The Dumb Waiter

Hello, Internetland! Who is the dumb waiter? For any of you who have read Samuel Beckett’s play Waiting for Godot this is a familiar concept to you.

I read The Dumb Waiter by Harold Pinter last week for my theatre class. At first I was really confused when I read it. Why? Well let me tell you: This play isn’t as confusing as some of Pinter’s other plays. For example we actually know the profession of the two characters. They are hit men and they are waiting for their next job to arrive. Usually in Pinter’s plays you are left guessing what the profession of the characters are. Example would be in The Room and in The Birthday Party you think the characters may have shady professions but it’s never actually confirmed.

Anyway, so these two guys, Ben and Gus are waiting for their boss to get in touch with them so they can do their next job. While they wait they have simple conversation about the news paper. Ben is disgusted with a girl who killed a cat. Ironic, no? I mean this guy shoots people for a living and he’s judging a little girl for killing a kitty? He probably killed kitties when he was a snot-nosed little sadist– I mean, child…

So these two guys are waiting, waiting, waiting for something to happen. Similar to Waiting for Godot where there are also two guys waiting for someone. Ben and Gus have a little argument about whether you light the gas, light the kettle or put the kettle on. It’s a dumb argument but it symbolizes a struggle for power.

Suddenly, a bunch of weird things occur. Someone pushes matches under the door. Ben and Gus have never had someone interact like that with them during a job before. Then the dumbwaiter in the centre of the room starts to send down food orders from above.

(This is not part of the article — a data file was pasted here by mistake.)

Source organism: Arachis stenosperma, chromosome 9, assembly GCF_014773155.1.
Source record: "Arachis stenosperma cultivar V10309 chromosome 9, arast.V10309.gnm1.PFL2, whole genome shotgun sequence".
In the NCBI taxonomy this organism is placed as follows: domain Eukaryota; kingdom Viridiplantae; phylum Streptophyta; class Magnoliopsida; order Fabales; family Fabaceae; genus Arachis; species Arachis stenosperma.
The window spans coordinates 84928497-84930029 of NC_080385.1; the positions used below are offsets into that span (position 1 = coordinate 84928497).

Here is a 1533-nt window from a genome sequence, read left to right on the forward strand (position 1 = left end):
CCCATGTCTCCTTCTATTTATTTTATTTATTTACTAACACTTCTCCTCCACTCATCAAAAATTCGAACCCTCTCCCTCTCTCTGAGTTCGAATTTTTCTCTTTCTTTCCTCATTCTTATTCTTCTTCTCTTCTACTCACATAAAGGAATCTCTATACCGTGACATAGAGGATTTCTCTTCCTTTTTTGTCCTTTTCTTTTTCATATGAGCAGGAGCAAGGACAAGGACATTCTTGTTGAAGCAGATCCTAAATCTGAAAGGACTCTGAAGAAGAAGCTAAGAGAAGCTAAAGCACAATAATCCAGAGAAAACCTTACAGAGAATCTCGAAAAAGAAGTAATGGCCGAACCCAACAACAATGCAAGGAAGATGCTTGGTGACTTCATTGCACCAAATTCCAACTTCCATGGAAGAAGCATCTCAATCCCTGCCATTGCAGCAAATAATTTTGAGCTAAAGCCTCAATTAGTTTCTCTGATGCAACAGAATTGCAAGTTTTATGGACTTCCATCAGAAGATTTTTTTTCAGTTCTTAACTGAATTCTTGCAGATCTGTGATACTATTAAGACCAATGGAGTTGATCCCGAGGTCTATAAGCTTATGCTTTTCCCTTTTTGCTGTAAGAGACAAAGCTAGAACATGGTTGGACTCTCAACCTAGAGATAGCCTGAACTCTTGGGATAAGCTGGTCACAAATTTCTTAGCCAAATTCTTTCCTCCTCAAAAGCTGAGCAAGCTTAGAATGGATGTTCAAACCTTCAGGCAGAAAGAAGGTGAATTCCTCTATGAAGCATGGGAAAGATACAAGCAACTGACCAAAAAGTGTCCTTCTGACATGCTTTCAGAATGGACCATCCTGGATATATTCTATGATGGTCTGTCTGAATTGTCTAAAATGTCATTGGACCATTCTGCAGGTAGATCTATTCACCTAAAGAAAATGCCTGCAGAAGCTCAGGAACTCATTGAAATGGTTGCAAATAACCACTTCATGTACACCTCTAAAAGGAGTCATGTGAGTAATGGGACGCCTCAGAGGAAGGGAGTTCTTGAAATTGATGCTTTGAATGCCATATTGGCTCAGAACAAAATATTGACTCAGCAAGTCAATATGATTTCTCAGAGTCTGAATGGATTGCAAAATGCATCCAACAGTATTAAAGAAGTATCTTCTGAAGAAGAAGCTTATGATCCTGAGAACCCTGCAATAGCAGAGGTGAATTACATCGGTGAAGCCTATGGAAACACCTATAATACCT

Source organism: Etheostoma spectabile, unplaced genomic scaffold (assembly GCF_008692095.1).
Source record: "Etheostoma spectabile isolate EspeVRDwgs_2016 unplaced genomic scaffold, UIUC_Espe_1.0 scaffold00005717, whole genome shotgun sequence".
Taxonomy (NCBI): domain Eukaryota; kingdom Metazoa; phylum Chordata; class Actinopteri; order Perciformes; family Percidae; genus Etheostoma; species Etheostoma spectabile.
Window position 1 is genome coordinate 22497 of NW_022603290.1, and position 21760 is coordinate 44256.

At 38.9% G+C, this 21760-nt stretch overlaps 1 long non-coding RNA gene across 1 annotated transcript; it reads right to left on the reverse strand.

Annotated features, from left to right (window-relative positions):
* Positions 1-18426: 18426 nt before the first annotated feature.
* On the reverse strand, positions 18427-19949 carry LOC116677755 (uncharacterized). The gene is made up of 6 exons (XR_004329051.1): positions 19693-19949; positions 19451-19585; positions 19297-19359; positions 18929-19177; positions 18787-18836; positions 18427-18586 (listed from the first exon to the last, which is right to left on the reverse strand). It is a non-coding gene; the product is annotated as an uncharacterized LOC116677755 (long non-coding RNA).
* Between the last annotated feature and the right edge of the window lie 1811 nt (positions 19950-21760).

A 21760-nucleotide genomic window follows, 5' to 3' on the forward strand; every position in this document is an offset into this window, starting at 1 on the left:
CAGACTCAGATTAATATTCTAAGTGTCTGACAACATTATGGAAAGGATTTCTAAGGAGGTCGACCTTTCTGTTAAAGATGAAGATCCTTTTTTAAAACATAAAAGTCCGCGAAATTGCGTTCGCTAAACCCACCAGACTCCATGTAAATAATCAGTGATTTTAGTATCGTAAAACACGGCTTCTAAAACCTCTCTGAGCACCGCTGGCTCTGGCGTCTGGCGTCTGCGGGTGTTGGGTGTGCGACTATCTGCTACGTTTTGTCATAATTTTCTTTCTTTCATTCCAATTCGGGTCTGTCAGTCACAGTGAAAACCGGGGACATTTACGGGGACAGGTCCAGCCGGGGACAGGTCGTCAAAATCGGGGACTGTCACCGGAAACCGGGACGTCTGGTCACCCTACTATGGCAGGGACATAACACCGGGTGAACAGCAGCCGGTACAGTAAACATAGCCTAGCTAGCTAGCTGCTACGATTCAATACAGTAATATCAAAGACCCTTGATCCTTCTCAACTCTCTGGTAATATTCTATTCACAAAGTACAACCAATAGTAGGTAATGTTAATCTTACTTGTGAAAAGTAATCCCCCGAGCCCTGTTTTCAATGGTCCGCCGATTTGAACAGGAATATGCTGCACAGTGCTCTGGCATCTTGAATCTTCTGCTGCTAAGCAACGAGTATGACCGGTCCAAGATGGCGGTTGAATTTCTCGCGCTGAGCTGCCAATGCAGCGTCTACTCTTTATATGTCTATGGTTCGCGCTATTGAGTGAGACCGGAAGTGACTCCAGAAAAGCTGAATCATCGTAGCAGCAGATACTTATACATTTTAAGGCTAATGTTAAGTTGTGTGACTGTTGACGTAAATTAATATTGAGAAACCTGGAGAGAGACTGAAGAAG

The food orders are simple at first but keep getting more and more difficult to do. Obviously, these guys don’t have a lot of food but they send up what they have.

Gus starts talking about their last job as well, which Ben really doesn’t want to talk about. their last hit was a girl. this has disturbed Gus and he has started questioning the organization that he works for. Gus also mentions how Ben stopped the car while they were driving to their new location. Ben could have stopped the car because he too was disturbed by killing a woman or maybe Gus asked one too many questions and the organization has decided to get rid of him.

I think that the food orders are a test for both of them. If they can do the job with out asking questions they pass. Gus, however, gets frustrated and starts asking questions.

The end of the play is a super neat twist and I don’t want to give it away so you should read it! So far I think this is my favourite Pinter play.

Next on the reading list is: the Maestro by Tim Wynn Jones

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